A post-Coronavirus world could probably be the biggest disruptor in the geopolitical equations since the end of Cold War between the US and its allies, and the Soviet and its allies. All major powers are reshaping their regional and international strategies, and New Delhi is no exception. India has grown into a mighty military and economic power over the past few decades and it has interests to safeguard.
The biggest change in India’s foreign and military policy is happening in the South China Sea, as India starts safeguarding its interests in the strategic waterways and weighing its options for entering the maritime region. As a part of this strategic shift, India is drawing closer to the United States, apart from courting Vietnam and the Philippines- Southeast Asian nations that are opposed to Chinese belligerence in the region.
What is at stake:
The South China Sea are international waterways- global commons to be precise, no matter how vocally China may claim the entire maritime region in line with its “Nine dash line” theory. It is a part of the Central Indo-Pacific, a region of New Delhi’s influence and at core of its foreign policy.
At stake is the humungous trade that passes through the region- South China Sea handles 5.3 trillion worth of trade passing through the international waters in the maritime region every year. In fact, South China Sea carries an estimated one-third of global shipping.
India’s trading interests involved
As far as New Delhi is concerned, freedom of navigation in the South China Sea is critical as 55 per cent of India’s trade passes through the South China Sea. Therefore, no single country, least of all, a belligerent China can be allowed to take control of the strategic waterways in the maritime region. Any such change in status quo will directly hamper, and in worst-case scenario, jeopardise India’s trade routes.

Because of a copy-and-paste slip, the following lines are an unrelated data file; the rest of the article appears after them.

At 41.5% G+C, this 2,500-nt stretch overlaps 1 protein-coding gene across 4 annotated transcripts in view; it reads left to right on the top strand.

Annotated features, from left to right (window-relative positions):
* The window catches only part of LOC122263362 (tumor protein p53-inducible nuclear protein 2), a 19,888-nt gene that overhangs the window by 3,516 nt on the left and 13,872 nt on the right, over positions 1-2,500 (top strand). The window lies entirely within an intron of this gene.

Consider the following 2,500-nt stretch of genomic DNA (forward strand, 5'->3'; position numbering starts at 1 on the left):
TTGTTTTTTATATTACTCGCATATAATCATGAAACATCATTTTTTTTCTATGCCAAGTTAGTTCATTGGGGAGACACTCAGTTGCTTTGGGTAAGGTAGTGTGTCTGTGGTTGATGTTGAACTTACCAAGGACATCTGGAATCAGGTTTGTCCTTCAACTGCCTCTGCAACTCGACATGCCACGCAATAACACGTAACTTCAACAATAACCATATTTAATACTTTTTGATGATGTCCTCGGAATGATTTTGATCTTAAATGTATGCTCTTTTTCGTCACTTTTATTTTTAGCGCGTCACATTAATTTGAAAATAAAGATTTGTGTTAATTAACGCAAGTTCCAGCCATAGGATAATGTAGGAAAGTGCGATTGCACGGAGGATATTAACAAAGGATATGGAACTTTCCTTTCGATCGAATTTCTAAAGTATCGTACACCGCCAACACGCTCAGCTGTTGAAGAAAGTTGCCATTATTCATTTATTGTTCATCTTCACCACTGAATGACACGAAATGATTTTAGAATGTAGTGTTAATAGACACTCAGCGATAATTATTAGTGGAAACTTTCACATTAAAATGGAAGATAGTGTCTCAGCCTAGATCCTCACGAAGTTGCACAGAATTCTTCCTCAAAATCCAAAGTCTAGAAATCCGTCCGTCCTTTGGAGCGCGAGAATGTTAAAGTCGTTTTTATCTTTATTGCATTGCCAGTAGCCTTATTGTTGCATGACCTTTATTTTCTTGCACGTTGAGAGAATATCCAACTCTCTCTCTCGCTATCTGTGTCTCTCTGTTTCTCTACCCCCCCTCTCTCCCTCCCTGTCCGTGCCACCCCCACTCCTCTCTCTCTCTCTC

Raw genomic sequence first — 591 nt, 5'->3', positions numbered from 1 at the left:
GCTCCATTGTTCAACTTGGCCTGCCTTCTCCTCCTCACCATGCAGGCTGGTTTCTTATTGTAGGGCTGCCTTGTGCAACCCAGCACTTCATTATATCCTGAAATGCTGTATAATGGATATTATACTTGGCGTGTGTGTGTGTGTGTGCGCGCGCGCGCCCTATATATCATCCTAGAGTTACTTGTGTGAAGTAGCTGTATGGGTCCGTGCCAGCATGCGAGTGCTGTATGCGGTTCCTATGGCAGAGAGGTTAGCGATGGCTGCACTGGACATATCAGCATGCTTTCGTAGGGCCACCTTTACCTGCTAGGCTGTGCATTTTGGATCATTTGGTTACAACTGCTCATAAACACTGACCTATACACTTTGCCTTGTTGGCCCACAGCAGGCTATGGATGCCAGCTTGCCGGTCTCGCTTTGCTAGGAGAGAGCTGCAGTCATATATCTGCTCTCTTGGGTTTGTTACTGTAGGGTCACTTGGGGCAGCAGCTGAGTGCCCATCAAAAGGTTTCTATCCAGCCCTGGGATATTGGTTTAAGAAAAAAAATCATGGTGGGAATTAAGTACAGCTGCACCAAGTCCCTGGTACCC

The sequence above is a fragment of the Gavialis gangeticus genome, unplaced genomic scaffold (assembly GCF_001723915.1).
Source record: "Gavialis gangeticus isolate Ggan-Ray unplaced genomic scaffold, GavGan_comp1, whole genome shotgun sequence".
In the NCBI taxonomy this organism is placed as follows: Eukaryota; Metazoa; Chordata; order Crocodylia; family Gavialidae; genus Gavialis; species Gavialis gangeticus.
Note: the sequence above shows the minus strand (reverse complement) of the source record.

Recently, MEA spokesperson Anurag Srivastava said, “South China Sea is a part of Global Commons and India has an abiding interest in peace and stability in the region. We firmly stand with the freedom of navigation and overflight and unimpeded lawful commerce in these international waterways, in accordance with international law.”
Shadow of Ladakh standoff on the South China Sea
The recent standoff between India and China at Eastern Ladakh carried a message for New Delhi- India cannot trust China. The fact remains that a democratic, rising India is the biggest nightmare of an autocratic China. Beijing envisions a world order, regional power balance that is controlled by China. India has no reason to believe that Beijing will protect its trade interests, if the former gains control over the whole of South China Sea.
The optics of the Wuhan Summit, Mamallapuram Summit and Xi Jinping’s Ahmedabad visit notwithstanding, India and China remain fierce competitors with long-standing border disputes– a sentiment which will sharpen as India accelerates the exodus of foreign companies from China.
India’s close cooperation and logistics pacts with Indo-Pacific partners
New Delhi’s larger approach towards the Indo-Pacific, of which South China Sea is a part, has been to cooperate closely with the Quad partners- Australia, Japan and the United States, apart from other partners like South Korea.
In recent times, this has translated into logistics pacts with the United States, Australia, Singapore and South Korea. In fact, India is also looking to ink a logistics support agreement with Japan. With these pacts, India is going to create a solid foundation for surrounding and entering the South China Sea from different sides.